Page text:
Donn's Articles » Dress code

Dress code

There is a dress code at Irish race meetings, but it’s not easy to crack.

They don’t make it easy for you, it isn’t published on Horse Racing Ireland’s web site and it isn’t printed in racecards, but experienced code-breakers have determined the following: Thurles on Thursday afternoons – flat cap, thick overcoat, ideally black or brown or dark grey, dark shoes or boots (Wellingtons good). Leopardstown on Thursday summer evenings – casual trousers or jeans, white or light blue checked or stripey shirt, ideally hanging outside jeans, jumper (optional, and only if tips of hanging-out shirt remain visible), burger (in hand or mouth). The Curragh on Irish Derby day – clothes. Just clothes. (Orange stickers optional.)

It is important to have a dress code, it is important to ensure that all attendees at a race meeting look good. Racegoers can’t be trusted to dress themselves, you have to direct them, and you have to forewarn them, forewarned being forearmed and all. If you didn’t have a dress code, and if you weren’t specific in informing people about it in advance, then people could arrive along to the racecourse gate without a necktie, or with a cravat where their necktie should be, or with brown shoes, God forbid, or with one of those dreadful fascinators instead of a hat. What would the horses think?

Consider it a uniform, a racegoers’ uniform. If you went to school wearing a green blazer instead of a black blazer, you wouldn’t just get a sticker on your lapel. And there is still the capacity to manoeuvre within the parameters of the dress code, it is not so inflexible so as to prevent racegoers from being creative or modern or stylish, in much the same way as you can wear either a blue shirt or a white shirt as part of your school uniform.

There is, of course, an awareness of behaviour on the racecourse, but it is secondary to dress. If people are well-dressed, they are obviously more likely to behave appropriately than if they are not. Also, a person who is indulging in loutish, yobbish behaviour is more palatable if he is wearing a jacket than if he is wearing a football jersey. And if the lad punching the other lad is wearing a tie, then surely it is more a slight spat than a pub brawl.

Racing is an elitist sport, it has an elitist image (it’s not called the Sport of Kings for nothing you know) and it is important that that image is perpetuated. It is important that people know that it’s not for everybody, it is essential to maintain strong barriers to entry. If there wasn’t a dress code, people would think that they could just arrive on up to the turnstiles, wearing jolly well what they liked, pay their money and just saunter on into the enclosure, any enclosure. That just wouldn’t be consistent with the elitist image that we are trying to project.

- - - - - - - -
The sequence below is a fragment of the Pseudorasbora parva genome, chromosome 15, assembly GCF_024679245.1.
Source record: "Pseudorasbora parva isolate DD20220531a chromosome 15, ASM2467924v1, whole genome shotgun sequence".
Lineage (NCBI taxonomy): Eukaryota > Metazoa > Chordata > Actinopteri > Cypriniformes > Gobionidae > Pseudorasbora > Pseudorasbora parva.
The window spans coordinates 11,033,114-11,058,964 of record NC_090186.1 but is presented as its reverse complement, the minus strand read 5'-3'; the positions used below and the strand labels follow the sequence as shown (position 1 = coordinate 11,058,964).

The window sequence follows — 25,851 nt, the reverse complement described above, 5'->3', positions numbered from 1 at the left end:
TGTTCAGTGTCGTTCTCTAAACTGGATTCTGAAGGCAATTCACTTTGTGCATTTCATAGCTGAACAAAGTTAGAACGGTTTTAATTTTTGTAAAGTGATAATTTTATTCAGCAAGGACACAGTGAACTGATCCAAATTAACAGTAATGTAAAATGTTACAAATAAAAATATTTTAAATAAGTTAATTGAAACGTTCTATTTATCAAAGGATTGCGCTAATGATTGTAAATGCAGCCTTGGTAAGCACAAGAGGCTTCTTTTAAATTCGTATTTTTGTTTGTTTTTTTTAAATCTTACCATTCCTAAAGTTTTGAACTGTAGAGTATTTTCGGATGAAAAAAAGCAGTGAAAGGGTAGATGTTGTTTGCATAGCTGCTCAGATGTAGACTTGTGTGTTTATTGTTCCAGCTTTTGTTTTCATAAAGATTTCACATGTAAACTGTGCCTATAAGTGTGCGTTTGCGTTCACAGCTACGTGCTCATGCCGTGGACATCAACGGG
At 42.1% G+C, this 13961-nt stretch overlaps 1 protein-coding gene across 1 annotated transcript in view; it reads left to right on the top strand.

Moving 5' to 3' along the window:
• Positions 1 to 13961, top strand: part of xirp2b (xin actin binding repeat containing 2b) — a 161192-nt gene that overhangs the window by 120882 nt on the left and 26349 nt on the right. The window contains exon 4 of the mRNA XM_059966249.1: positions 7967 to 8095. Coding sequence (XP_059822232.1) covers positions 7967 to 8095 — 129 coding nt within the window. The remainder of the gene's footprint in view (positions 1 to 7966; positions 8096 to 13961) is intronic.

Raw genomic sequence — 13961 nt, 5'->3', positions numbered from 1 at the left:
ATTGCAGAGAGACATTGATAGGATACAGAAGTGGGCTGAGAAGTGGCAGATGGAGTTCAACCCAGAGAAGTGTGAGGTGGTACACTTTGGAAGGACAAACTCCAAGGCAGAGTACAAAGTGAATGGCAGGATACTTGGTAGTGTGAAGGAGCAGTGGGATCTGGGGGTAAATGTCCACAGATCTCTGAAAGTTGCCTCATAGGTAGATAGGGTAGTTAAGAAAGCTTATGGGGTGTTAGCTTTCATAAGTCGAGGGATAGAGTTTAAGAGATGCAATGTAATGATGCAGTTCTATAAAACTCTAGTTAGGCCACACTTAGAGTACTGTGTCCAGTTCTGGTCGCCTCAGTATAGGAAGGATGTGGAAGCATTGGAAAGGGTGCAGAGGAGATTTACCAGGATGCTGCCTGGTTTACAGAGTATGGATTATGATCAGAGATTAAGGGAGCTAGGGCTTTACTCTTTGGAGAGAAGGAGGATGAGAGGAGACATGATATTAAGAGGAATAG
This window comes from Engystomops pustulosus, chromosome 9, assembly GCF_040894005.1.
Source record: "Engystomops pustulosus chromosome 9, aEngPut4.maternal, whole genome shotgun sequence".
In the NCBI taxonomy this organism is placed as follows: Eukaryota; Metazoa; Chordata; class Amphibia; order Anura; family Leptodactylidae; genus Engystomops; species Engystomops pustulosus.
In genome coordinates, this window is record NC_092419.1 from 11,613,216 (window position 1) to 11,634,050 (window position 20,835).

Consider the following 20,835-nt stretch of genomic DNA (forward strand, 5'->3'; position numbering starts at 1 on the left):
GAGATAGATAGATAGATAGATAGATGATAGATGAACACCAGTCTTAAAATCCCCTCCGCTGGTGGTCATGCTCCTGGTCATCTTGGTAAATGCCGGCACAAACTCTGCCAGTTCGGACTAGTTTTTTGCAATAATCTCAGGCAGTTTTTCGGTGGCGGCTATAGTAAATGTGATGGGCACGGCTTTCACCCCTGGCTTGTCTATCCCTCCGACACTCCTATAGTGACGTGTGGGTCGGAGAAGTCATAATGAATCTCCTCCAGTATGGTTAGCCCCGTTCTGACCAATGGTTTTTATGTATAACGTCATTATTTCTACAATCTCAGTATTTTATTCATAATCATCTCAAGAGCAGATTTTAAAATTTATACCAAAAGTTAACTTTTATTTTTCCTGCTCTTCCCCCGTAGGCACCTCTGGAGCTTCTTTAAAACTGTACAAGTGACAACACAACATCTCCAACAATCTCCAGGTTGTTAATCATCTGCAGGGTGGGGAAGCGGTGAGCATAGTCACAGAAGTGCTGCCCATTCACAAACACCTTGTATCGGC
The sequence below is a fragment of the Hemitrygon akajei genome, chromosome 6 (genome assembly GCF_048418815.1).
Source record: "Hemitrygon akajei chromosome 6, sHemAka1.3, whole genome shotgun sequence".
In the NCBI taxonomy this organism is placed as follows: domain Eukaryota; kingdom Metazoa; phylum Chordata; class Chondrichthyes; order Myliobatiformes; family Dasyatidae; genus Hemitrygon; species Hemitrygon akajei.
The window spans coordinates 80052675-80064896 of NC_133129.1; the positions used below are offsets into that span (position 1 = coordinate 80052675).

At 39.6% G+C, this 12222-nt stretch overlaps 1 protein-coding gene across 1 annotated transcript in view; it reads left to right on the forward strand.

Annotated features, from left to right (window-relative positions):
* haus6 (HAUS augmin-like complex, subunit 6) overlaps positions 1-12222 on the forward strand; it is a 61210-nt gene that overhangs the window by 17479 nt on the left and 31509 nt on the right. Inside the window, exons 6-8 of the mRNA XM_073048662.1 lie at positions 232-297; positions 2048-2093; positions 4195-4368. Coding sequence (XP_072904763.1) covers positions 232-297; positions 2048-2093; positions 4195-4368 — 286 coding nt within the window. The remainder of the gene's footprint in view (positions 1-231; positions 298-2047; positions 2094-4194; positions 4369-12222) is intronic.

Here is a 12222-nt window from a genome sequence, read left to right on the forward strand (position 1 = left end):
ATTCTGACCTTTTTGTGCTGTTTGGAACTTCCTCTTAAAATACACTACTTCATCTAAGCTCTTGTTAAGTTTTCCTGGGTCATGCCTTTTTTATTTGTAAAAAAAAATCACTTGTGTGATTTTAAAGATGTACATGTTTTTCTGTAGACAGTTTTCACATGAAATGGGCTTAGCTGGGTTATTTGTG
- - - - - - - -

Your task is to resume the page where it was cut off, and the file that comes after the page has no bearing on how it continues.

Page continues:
The Irish policy of doing away with the notion of a reserved enclosure was not a step in the right direction. The segregation was good, the class divide, people who could afford to pay a little more on one side of the fence, people who couldn’t on the other side. At The Curragh, only reserved enclosure patrons could get close to the parade ring to see the horses. Now, there is complete access for everyone. Even on Irish Derby day, everybody can get close to the horses. A gentleman in an open-necked shirt, or a lady who is not wearing a hat, can lean up against the paddock rail to watch the horses parade, and that simply is not correct.

The most popular night clubs are the elite ones with the queues outside, the ones with strict dress codes, the ones that don’t allow Converse or jeans across the threshold. So you don’t often see queues outside racecourse turnstiles, and that may be where the analogy falls down. But, you never know, if you continue to make it difficult for people to go racing, if you continue to put barriers in their way, if you make it hard for them to gain access to certain enclosures, then the day when there are queues outside the racecourse may not be too far away.

So much money is spent on promoting racing these days, that if one or two racegoers are lost because they are not happy with the dress code – or with the manner in which they are informed about it – it would not be the end of the world. Racing’s position as a popular spectator sport is secure, it has always been thus and it will always be thus. Therefore, racing can afford to relax and to be dogmatic about the dress standards that it imposes, even at a normal Saturday meeting. And anyway, wouldn’t it be better to have a few paying customers who comply with a dress code than lots of paying customers who do not?

The orange dots, admittedly, were a mistake. They should have been green.

© The Racing Post, 24th January 2012